IMPACT

Billboards Reflect Push To Prioritize Affordable Housing In London

04/01/2015 06:14 pm ET | Updated Apr 02, 2015

Living in London is getting more and more expensive, and those most affected by the increasing costs are raising their voices for the whole city to hear.

Rebecca Ross, a communication design lecturer at Central Saint Martins school, helped launch a platform for Britons to speak their mind on the lack of affordable housing in the U.K. capital. The project, London Is Changing, used two electronic billboards in the city to display 175 selected quotes from those affected by rising housing costs, Ross told The Huffington Post in a statement.

"I wanted to put the voices of a cross­-section of people affected onto the streets at a large scale normally reserved for one-way corporate communications," Ross said.

Participants quoted in the project -- who were asked to have either moved to, from or around London within the past year, or plan to within the next year -- answered questions via online form about their experiences.

The displays ran for a 10-day stretch earlier this year.

"London’s housing is no longer for those who need it but for those primarily concerned with accumulating capital," Reni Eddo-Lodge, a London-based freelance journalist, wrote in The Opinion Pages of The New York Times last October. "When bricks are cash and houses are savings accounts, the meaning of the word 'affordable' is warped beyond all recognition."

Scroll to see some of the messages displayed in the project, courtesy of Rebecca Ross and London Is Changing. Story continues below.

london is changing billboard

london is changing billboards

The displays reflect growing discontent among many Londoners who are fighting back against unjust housing costs.

Many low-income residents in the city, for example, have been protesting efforts to replace public housing spaces with luxury housing, CityLab reported.

Although they face an uphill battle against powerful interests within London, their efforts have made a difference -- at the very least, in perception -- according to the outlet:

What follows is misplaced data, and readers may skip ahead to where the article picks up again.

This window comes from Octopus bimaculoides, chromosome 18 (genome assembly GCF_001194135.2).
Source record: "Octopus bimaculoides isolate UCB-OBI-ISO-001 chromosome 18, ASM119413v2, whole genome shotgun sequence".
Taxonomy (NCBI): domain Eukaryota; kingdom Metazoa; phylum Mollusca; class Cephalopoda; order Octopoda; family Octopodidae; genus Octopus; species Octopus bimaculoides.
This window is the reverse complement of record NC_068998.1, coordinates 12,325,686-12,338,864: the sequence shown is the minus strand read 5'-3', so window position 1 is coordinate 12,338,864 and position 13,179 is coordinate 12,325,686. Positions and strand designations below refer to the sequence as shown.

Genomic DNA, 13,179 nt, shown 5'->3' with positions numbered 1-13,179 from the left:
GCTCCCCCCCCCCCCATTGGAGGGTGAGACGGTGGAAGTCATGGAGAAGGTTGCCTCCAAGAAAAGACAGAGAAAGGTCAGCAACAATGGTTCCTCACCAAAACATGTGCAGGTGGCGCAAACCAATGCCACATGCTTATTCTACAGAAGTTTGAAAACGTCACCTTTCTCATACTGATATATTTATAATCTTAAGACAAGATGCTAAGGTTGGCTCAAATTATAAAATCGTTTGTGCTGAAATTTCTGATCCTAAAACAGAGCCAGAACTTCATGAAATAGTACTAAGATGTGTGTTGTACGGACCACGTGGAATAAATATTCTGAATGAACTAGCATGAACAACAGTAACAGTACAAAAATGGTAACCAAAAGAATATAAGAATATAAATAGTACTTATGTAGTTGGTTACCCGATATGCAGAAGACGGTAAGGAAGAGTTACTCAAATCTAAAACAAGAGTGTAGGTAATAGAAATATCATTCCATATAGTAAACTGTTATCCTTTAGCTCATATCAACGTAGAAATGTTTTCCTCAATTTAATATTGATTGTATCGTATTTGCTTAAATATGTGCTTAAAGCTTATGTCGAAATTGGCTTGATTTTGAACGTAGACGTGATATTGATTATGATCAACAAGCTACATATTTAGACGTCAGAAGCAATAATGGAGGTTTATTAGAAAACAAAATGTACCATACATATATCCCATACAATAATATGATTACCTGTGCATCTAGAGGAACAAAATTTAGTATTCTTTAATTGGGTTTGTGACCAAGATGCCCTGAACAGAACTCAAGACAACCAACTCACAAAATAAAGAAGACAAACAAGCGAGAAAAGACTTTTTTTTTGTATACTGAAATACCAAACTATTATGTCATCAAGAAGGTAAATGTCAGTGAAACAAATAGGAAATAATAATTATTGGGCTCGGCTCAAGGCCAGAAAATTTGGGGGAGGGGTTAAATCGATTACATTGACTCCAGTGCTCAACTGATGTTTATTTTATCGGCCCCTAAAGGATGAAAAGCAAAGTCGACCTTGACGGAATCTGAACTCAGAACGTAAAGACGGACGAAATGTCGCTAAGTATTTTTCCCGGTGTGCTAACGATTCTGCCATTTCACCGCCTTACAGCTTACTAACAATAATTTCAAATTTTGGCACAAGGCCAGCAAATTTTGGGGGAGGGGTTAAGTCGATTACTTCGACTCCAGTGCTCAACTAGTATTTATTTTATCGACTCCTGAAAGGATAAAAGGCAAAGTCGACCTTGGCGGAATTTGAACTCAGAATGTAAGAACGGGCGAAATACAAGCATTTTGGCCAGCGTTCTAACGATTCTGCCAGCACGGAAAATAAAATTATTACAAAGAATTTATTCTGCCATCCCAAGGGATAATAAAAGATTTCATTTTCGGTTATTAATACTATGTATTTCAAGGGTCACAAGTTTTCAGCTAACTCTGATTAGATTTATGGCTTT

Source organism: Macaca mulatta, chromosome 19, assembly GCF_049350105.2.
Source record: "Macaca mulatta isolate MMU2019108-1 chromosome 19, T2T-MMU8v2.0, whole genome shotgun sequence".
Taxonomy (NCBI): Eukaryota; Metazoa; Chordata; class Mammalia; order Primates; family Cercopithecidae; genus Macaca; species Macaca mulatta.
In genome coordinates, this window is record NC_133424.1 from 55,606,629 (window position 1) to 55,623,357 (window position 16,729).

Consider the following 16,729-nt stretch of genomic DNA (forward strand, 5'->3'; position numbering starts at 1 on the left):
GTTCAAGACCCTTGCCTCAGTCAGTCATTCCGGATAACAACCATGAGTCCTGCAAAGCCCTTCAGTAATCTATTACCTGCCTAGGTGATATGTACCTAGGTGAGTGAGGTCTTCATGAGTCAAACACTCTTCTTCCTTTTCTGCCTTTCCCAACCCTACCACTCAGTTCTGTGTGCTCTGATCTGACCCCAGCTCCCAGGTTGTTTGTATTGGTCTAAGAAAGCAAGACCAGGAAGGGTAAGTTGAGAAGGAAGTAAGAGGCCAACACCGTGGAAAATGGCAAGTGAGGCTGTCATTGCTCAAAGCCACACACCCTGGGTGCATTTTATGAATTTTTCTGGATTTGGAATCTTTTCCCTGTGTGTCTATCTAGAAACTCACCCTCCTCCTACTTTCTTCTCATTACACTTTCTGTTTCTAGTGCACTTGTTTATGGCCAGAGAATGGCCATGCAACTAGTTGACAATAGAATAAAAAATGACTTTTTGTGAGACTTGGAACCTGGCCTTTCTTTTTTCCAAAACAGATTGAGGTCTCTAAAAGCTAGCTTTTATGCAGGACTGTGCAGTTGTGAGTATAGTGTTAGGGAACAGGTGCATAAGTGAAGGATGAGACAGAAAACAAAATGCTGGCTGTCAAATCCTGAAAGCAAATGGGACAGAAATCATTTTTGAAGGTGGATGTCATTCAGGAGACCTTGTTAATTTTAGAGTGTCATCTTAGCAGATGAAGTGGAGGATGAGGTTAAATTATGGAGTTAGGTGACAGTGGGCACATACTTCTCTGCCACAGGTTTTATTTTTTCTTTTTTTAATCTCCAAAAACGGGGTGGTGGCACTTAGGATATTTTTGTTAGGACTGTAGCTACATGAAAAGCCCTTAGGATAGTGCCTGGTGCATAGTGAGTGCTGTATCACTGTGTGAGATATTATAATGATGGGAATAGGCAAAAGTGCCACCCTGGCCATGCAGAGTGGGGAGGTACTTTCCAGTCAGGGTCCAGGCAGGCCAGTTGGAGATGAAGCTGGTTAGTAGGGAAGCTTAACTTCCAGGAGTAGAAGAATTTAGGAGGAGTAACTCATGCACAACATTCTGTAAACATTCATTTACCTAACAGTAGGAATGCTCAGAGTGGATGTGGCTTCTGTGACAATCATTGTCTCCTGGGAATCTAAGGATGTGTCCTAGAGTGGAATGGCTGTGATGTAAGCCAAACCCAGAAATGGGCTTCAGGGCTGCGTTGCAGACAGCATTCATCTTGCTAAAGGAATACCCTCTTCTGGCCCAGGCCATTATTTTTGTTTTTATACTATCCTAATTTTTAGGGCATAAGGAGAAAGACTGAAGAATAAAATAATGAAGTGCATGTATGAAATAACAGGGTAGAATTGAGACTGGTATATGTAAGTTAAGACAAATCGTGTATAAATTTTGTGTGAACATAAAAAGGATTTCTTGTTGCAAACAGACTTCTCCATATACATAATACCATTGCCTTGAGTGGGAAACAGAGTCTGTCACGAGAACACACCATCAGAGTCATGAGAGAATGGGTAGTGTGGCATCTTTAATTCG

"There’s still a feeling in the air, a sense that public attitudes as to what is and isn’t possible are shifting. If anyone expected the discontents of London’s transformation to disperse quietly, they’re already being proved wrong."

london is changing billboard

london is changing billboards

London -- where a 2013 study by nonprofit Shelter found a typical family spent up to 59 percent of their income on rent, according to the BBC -- is far from the exception when it comes to unaffordable housing. Major cities across the U.S. are grappling with similar increases.

A report released in March from the National Association of Realtors found in all but four of 70 American metro areas analyzed, rents have increased faster than incomes throughout the past five years, CNN Money reported.

Between 2009 and 2014, nationwide household income in the U.S. has risen by 11 percent, while rental costs have increased by 15 percent.

Back in London, Ross told BuzzFeed News that -- despite the disappointment expressed among many participants in the project -- her intent was not to promote negativity, but to encourage a conversation.

“I don’t want to tell people what to think, but do want to create space for dialogue," she said. "London’s population is actually increasing, not decreasing, and there are people moving here to take up jobs and careers where there might not be opportunities in their cities of origins. But of course I knew that people who are already here and leaving would be better tuned into this project and that, for them, it would be an opportunity to air frustration and heartbreak.”

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